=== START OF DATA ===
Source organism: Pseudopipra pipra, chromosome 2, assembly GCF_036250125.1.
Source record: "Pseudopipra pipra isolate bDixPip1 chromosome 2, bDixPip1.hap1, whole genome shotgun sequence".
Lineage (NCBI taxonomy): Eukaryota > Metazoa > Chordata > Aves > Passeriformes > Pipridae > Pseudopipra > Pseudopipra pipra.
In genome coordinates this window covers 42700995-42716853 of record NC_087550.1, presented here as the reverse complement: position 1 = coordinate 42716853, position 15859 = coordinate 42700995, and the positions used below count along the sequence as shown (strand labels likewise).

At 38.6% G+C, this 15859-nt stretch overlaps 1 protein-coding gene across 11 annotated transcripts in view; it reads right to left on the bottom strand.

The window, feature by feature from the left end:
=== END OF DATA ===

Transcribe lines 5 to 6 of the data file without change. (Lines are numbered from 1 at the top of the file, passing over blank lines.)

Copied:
At 38.6% G+C, this 15859-nt stretch overlaps 1 protein-coding gene across 11 annotated transcripts in view; it reads right to left on the bottom strand.

The window, feature by feature from the left end: